‘Prayer Rugs’: Trump Tweets About Questionable Story

Spencer Platt Getty Images

President Trump sent a tweet Friday morning quoting a border rancher as stating that “[w]e’ve found prayer rugs out here. It’s unreal.” After attributing the story to the Washington Examiner, Trump states that “people coming across the Southern Border from many countries, some of which would be a big surprise.”

The tweet was a reference to a story published by the Examiner earlier this week and reported on by the Inquisitr. The story anonymously quoted a female rancher in New Mexico who noted how many of the people crossing the border are from countries other from Mexico. The rancher also stated that she believes some of the border-crossers are Muslim and that they have even found “prayers rugs,” associated with Islam, in the area.

“That’s what’s really scary,” the rancher told the Examiner. “You don’t know what’s coming across. We’ve found prayer rugs out here. It’s unreal. It’s not just Mexican nationals that are coming across.”

A lot of observers noticed something fishy about the story: It doesn’t put forth any evidence of the existence of these prayer rugs, beyond one person’s word. The rancher does not produce the rugs, nor does she produce photos of them, or any other evidence that they were ever there. Plus, prayer rugs are important to Muslims, and sometimes very expensive, so it’s unclear why they would be carelessly left on the ground.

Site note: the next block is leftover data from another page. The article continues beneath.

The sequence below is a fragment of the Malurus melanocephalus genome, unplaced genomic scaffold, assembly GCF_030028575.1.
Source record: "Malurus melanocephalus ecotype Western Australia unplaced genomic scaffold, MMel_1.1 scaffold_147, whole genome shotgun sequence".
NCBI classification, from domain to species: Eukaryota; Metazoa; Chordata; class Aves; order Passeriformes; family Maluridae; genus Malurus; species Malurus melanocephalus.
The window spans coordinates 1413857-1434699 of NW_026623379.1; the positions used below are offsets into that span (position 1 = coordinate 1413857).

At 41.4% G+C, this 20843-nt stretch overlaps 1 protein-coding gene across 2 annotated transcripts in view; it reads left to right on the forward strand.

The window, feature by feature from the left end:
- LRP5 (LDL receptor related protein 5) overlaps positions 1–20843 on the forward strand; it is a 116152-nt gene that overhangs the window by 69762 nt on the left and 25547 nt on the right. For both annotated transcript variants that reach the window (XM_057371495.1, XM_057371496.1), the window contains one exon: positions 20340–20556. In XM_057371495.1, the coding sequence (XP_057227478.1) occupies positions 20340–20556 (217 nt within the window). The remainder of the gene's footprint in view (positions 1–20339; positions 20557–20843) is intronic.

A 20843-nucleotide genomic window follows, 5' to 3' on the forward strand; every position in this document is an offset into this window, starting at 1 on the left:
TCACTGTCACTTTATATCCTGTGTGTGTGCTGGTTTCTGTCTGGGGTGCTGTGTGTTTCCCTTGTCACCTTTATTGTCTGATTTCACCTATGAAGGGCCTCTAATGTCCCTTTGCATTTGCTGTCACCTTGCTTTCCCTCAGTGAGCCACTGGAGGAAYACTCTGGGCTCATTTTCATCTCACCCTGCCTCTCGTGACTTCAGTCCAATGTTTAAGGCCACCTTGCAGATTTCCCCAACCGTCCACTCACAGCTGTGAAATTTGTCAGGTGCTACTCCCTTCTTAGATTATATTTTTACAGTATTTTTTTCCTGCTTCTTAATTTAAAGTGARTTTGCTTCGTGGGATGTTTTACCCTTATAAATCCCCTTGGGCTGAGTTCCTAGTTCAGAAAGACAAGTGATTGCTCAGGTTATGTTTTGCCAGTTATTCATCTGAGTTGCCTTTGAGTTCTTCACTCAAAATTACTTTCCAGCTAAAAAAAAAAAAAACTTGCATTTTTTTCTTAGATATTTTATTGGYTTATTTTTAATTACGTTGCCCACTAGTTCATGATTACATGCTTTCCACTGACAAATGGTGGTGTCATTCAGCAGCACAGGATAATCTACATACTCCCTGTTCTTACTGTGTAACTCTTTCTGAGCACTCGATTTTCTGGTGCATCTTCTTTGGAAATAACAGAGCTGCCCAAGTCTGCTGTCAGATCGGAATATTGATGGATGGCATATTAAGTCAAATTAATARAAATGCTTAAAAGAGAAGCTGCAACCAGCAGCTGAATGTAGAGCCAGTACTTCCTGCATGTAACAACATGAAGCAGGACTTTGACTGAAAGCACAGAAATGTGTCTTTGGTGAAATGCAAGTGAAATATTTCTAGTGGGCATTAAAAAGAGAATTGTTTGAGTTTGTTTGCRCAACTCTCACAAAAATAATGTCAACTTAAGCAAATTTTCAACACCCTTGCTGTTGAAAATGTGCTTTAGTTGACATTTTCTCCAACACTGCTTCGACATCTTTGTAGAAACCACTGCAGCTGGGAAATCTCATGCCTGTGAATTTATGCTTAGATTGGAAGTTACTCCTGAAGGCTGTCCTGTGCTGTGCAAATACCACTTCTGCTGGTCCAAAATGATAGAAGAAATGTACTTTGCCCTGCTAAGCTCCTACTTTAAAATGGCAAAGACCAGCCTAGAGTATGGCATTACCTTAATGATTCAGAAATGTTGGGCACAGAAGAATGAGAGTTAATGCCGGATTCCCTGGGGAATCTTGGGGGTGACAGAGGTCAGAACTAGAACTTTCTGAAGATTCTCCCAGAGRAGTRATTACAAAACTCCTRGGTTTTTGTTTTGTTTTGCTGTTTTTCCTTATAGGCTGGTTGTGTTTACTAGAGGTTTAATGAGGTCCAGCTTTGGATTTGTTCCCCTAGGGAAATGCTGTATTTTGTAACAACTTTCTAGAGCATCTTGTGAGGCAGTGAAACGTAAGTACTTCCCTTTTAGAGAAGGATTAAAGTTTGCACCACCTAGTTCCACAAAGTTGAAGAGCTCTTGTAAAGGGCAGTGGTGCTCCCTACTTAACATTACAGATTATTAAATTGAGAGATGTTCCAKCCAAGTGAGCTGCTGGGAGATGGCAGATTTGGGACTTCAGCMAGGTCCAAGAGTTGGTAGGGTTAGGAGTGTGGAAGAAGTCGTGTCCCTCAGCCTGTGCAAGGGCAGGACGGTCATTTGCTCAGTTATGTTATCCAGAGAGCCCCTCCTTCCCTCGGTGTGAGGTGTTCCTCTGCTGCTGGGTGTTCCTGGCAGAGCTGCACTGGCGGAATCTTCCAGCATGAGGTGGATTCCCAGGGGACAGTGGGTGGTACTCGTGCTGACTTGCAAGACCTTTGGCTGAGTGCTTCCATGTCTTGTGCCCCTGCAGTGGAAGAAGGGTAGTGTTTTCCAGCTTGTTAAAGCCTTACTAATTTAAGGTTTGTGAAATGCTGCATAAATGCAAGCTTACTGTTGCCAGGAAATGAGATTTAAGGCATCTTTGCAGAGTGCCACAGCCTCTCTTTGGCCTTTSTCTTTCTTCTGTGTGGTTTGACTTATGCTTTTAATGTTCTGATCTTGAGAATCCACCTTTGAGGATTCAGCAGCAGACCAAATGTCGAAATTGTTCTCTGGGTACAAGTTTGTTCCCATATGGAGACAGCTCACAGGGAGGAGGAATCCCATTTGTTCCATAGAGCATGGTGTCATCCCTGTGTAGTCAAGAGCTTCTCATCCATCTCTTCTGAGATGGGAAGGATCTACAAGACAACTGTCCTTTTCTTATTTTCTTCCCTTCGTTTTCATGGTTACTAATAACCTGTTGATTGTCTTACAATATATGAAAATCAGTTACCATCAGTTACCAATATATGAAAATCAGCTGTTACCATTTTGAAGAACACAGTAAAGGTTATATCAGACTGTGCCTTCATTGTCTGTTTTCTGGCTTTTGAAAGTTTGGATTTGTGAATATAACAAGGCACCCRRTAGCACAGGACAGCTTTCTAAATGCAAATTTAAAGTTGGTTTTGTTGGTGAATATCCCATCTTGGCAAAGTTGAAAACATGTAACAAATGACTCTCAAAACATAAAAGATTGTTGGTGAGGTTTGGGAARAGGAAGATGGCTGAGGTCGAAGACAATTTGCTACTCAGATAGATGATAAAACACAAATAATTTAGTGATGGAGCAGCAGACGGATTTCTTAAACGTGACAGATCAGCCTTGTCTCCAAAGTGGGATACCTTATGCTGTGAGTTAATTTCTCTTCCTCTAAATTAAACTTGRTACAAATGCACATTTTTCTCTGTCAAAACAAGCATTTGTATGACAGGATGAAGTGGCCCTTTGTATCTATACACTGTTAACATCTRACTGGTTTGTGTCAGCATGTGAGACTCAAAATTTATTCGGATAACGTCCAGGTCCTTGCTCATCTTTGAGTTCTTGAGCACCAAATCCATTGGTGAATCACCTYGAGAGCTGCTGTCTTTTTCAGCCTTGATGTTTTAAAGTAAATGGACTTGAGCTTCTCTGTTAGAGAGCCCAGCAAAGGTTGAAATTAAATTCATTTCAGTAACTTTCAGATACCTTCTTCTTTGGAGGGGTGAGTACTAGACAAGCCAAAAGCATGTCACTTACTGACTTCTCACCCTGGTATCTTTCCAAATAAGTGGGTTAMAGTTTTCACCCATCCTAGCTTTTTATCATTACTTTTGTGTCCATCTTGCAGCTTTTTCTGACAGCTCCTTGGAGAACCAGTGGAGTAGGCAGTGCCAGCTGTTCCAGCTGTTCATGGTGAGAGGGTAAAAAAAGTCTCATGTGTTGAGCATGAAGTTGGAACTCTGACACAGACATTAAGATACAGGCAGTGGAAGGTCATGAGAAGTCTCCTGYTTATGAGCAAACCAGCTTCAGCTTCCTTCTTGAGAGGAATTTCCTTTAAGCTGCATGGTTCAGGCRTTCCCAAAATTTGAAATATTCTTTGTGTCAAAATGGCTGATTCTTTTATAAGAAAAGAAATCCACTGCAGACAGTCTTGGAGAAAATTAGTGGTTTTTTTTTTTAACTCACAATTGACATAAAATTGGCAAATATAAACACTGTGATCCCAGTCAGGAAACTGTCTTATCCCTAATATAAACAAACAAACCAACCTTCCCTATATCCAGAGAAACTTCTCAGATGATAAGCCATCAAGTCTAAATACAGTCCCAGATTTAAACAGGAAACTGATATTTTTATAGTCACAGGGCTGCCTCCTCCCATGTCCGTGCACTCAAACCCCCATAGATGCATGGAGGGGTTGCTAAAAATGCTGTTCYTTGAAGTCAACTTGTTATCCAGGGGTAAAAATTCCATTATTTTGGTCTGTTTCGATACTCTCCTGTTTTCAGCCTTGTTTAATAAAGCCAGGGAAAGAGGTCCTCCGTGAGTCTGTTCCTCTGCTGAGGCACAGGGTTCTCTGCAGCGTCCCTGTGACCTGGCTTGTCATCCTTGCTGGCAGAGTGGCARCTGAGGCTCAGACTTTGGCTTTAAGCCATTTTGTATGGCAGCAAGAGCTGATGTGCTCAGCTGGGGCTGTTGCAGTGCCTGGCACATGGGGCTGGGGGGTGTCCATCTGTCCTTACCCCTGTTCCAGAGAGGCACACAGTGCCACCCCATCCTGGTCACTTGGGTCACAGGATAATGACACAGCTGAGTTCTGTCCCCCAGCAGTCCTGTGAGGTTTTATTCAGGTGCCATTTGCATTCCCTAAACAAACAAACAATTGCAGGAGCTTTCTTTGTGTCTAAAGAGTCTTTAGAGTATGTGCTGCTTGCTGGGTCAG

Also in the Examiner article, the rancher implied that most people don’t know that many people who cross the border are from countries other than Mexico, a fact that was widely reported in last year’s coverage of the caravan, which began in Honduras. And she listed several countries from which people have been apprehended in the area – “Chinese, Germans, Russians, a lot of Middle Easterners [and] those Czechoslovakians,” although Czechoslovakia has not been a country since 1990.

In 2014, a Texas political candidate named David Dewhurst made a similar allegation about prayer rugs being found near the border, one that got some attention in the conservative media at the time. But that was never substantiated either, and Politifact rated the claim “Pants on Fire” at the time.

The claim of prayer rugs implies Islam, which in the minds of the audience for this type of story, implies terrorism, which is in line with arguments the administration has been making throughout the government shutdown to argue for a border wall. And now the “prayer rugs” talking point has been spread by the president of the United States, to his more than 57 million Twitter followers.